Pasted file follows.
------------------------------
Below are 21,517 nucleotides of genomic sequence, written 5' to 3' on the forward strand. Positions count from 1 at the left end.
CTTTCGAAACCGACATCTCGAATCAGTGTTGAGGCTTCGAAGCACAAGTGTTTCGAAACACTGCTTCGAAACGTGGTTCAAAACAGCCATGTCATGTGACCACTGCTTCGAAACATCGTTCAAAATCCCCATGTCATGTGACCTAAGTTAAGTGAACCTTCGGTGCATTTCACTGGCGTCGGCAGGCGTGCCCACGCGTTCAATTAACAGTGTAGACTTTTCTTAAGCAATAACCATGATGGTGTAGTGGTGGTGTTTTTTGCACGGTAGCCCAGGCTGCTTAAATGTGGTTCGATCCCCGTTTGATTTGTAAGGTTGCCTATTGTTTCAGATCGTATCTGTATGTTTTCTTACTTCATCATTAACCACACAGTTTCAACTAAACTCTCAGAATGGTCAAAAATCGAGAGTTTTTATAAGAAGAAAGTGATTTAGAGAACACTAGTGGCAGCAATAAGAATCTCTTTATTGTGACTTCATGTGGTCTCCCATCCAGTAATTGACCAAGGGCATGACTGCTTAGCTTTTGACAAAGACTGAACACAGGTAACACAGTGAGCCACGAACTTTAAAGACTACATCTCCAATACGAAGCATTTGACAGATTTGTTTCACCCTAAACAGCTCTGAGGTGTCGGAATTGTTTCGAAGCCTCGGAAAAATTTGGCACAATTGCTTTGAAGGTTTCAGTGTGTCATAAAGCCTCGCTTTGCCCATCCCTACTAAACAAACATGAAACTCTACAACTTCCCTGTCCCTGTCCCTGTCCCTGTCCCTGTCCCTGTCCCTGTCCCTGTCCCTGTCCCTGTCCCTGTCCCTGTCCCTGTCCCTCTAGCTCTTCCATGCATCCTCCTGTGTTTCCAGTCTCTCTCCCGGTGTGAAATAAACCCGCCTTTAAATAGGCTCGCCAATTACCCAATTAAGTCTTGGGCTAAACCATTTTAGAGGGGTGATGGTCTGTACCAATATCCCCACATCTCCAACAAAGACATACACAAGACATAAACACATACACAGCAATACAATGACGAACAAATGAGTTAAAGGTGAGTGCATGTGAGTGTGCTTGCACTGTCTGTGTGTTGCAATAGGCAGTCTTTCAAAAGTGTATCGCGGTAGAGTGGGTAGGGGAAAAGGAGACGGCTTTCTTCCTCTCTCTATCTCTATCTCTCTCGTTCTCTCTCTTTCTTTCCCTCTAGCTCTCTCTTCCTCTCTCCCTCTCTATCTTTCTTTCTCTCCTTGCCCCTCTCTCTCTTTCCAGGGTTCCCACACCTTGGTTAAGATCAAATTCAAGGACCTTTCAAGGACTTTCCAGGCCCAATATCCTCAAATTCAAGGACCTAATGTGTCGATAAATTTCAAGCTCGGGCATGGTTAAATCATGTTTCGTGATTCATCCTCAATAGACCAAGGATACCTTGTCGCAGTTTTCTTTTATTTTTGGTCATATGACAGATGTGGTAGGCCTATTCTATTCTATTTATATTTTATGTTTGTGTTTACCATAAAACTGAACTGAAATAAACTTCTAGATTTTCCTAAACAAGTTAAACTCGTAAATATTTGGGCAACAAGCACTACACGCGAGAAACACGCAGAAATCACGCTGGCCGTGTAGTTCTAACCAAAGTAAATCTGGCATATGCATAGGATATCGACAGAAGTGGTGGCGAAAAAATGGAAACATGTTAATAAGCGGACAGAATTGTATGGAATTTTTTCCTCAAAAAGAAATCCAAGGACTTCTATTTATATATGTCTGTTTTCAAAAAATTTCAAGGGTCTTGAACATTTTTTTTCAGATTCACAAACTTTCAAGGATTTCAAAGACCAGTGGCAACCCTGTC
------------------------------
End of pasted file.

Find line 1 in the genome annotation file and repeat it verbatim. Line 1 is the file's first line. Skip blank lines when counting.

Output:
Below are 21,517 nucleotides of genomic sequence, written 5' to 3' on the forward strand. Positions count from 1 at the left end.